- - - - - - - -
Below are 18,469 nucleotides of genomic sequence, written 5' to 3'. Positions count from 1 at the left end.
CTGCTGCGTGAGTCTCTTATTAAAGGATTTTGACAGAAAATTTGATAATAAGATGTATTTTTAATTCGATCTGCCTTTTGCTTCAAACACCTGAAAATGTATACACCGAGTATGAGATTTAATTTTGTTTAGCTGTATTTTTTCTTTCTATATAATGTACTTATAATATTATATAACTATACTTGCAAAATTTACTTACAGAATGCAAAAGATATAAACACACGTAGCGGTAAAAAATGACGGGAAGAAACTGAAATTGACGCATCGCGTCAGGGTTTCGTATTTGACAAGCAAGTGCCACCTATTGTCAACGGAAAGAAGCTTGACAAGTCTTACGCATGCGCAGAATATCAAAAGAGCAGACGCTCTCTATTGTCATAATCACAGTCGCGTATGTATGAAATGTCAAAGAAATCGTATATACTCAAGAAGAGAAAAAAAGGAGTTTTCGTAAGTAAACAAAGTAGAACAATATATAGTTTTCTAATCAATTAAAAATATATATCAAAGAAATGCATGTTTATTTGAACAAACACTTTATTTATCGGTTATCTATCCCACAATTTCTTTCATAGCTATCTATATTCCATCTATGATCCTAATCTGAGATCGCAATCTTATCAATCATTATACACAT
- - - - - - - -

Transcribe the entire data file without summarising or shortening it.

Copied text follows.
Below are 18,469 nucleotides of genomic sequence, written 5' to 3'. Positions count from 1 at the left end.
CTGCTGCGTGAGTCTCTTATTAAAGGATTTTGACAGAAAATTTGATAATAAGATGTATTTTTAATTCGATCTGCCTTTTGCTTCAAACACCTGAAAATGTATACACCGAGTATGAGATTTAATTTTGTTTAGCTGTATTTTTTCTTTCTATATAATGTACTTATAATATTATATAACTATACTTGCAAAATTTACTTACAGAATGCAAAAGATATAAACACACGTAGCGGTAAAAAATGACGGGAAGAAACTGAAATTGACGCATCGCGTCAGGGTTTCGTATTTGACAAGCAAGTGCCACCTATTGTCAACGGAAAGAAGCTTGACAAGTCTTACGCATGCGCAGAATATCAAAAGAGCAGACGCTCTCTATTGTCATAATCACAGTCGCGTATGTATGAAATGTCAAAGAAATCGTATATACTCAAGAAGAGAAAAAAAGGAGTTTTCGTAAGTAAACAAAGTAGAACAATATATAGTTTTCTAATCAATTAAAAATATATATCAAAGAAATGCATGTTTATTTGAACAAACACTTTATTTATCGGTTATCTATCCCACAATTTCTTTCATAGCTATCTATATTCCATCTATGATCCTAATCTGAGATCGCAATCTTATCAATCATTATACACAT